The following definitions will be important in most of our discussions

The following definitions will be important in most

This preview shows page 27 - 31 out of 151 pages.

The following definitions will be important in most of our discussions: Definition 1.7.1. An integer n is even if there exists an integer k such that n = 2 k . So the set of even integers is E = { 2 k : k Z } = { . . . , - 4 , - 2 , 0 , 2 , 4 , . . . } . An integer n is odd if there exists an integer k such that n = 2 k + 1 . So the set of odd integers is O = { 2 k + 1 : k Z } = { . . . , - 3 , - 1 , 1 , 3 , 5 , . . . } . 1.7.1 Direct proof In order to prove a conditional statement P Q , we assume P and then deduce Q by using some of axioms, definitions, rules or logical inferences, previously proven theorems. Example 1.7.2. Use the direct proof to prove that: If n is an even integer then n 2 is also an even integer. Proof. In this statement we can let P : n is even integer 24
Image of page 27
Q : n 2 is even integer. We need to assume P and deduce Q . Assume n is even, i.e. n = 2 k for some k Z . Then n 2 = n · n = (2 k )(2 k ) = 4 k 2 = 2(2 k 2 ) = 2 m for m = 2 k 2 Z , hence n 2 is even. Example 1.7.3. Use the direct proof to prove that If n is even integer and m is odd integer, then n + m an odd integer. Proof. In this statement we can let P : n is even integer. Q : m is odd integer. R : n + m is odd integer. We need to assume P Q and deduce R , i.e. P Q R . Assume n is even integer and m is an odd integer, i.e. n = 2 k and m = 2 r + 1 for some k, r Z . Then n + m = (2 k ) + (2 r + 1) = 2( k + r ) + 1 = 2 q + 1 for q = k + r Z , hence n + m is odd integer. 1.7.2 Indirect proof Here we will look into three types of indirect proofs such as 25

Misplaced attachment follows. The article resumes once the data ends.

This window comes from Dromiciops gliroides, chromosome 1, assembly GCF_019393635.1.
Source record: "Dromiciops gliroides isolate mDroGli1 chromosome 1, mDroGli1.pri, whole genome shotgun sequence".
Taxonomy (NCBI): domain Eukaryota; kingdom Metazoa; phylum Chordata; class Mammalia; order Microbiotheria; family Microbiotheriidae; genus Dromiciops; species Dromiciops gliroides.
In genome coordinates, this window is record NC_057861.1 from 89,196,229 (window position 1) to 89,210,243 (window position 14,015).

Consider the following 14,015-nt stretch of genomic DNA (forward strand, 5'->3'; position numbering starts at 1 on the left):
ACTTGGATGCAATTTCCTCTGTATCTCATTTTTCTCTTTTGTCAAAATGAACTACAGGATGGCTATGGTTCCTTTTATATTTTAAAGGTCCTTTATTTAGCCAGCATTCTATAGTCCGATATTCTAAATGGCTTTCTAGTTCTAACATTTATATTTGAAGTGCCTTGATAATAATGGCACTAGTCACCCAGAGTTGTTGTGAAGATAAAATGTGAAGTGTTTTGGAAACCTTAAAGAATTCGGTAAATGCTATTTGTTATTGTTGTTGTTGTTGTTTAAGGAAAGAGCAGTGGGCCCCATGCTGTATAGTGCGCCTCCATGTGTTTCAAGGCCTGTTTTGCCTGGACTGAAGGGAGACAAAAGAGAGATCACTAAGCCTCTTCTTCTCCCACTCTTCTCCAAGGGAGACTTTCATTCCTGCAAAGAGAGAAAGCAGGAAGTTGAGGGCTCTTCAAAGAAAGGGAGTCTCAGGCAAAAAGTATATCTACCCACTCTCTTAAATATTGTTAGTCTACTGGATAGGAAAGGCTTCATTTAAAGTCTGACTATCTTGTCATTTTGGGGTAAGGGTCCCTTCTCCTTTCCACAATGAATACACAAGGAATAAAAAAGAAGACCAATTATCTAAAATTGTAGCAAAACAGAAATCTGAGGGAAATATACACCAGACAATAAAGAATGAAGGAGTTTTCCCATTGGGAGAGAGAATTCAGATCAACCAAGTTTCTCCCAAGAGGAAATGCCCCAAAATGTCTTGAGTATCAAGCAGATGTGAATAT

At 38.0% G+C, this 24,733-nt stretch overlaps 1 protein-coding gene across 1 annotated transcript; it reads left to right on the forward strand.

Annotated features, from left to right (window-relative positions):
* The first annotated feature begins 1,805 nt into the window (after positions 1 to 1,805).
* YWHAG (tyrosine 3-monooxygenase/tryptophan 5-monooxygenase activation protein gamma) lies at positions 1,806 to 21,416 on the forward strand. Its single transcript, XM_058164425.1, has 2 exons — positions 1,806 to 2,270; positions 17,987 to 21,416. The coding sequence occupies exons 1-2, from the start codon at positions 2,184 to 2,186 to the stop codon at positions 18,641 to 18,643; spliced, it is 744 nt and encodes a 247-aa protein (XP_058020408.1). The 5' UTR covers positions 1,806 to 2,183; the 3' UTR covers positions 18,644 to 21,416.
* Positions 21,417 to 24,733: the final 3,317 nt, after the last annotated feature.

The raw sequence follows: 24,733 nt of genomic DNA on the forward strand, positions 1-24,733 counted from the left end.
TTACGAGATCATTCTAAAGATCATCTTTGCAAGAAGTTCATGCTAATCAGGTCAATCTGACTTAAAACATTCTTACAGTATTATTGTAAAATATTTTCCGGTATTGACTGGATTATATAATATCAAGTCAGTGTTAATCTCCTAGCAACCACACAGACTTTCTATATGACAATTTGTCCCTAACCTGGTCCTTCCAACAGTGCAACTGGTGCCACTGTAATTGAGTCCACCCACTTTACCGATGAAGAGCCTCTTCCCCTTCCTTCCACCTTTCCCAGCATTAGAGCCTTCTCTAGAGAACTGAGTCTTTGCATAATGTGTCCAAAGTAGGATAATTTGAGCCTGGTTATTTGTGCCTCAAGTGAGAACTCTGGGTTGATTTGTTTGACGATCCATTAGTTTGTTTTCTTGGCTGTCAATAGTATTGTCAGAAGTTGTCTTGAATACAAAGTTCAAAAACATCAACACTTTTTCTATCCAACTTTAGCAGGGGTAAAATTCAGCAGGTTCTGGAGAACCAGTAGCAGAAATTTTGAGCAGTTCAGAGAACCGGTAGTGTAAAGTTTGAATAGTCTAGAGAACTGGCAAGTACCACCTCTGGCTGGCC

Image of page 28
Proof by contradiction. Proof by contrapositive. Proof by counter-example. Proof by Contradiction In order to prove the statement P Q using contradiction, we prove that the statement is true by showing that it cannot possibly be false. That is, we assume a statement is false and then arrive at some contradiction. It is easy to show that ( P Q ) ≡ ¬ P Q. For us to prove using contradiction we assume ( P Q ) is false i.e. ¬ ( P Q ) is true. Also we can show that ¬ ( P Q ) P ∧ ¬ Q . So in order to prove that ( P Q ) using contradiction, we must assume P ∧¬ Q and therefore arrive at some contradiction. Example 1.7.4. Prove by contradiction that if x R and x 2 = 2, then x is irrational. Proof. We need to prove that P Q where P : x R and x 2 = 2. Q : x is irrational. Assume P ∧ ¬ Q i.e. Let x 2 = 2 and assume that x is a rational number, i.e. x = a b where a, b Z with b 6 = 0 and a and b do not have common divisor . x 2 = ( a b ) 2 = a 2 b 2 . Since x 2 = 2, then a 2 b 2 = 2 and then a 2 = 2 b 2 , hence a 2 is an even number. The only way this can happen is if a itself is even integer, i.e. a = 2 k for some k Z . Then a 2 = (2 k ) 2 = 4 k 2 . So 4 k 2 = 2 b 2 , hence 2 k 2 = b 2 . This implies that b 2 is even hence b is also even, i.e. b = 2 r for some r Z . But this contradicts a and 26
Image of page 29
b not having a common divisor since in this case we have both a and b divisible by 2. So our assumption was false, hence x is irrational number. Proof by contrapositive To prove the statement P Q by contrapositive, we must assume ¬ Q and deduce ¬ P , hence ¬ Q ⇒ ¬ P .
Image of page 30
Image of page 31

You've reached the end of your free preview.

Want to read all 151 pages?

  • Left Quote Icon

    Student Picture

  • Left Quote Icon

    Student Picture

  • Left Quote Icon

    Student Picture

Stuck? We have tutors online 24/7 who can help you get unstuck.
A+ icon
Ask Expert Tutors You can ask You can ask You can ask (will expire )
Answers in as fast as 15 minutes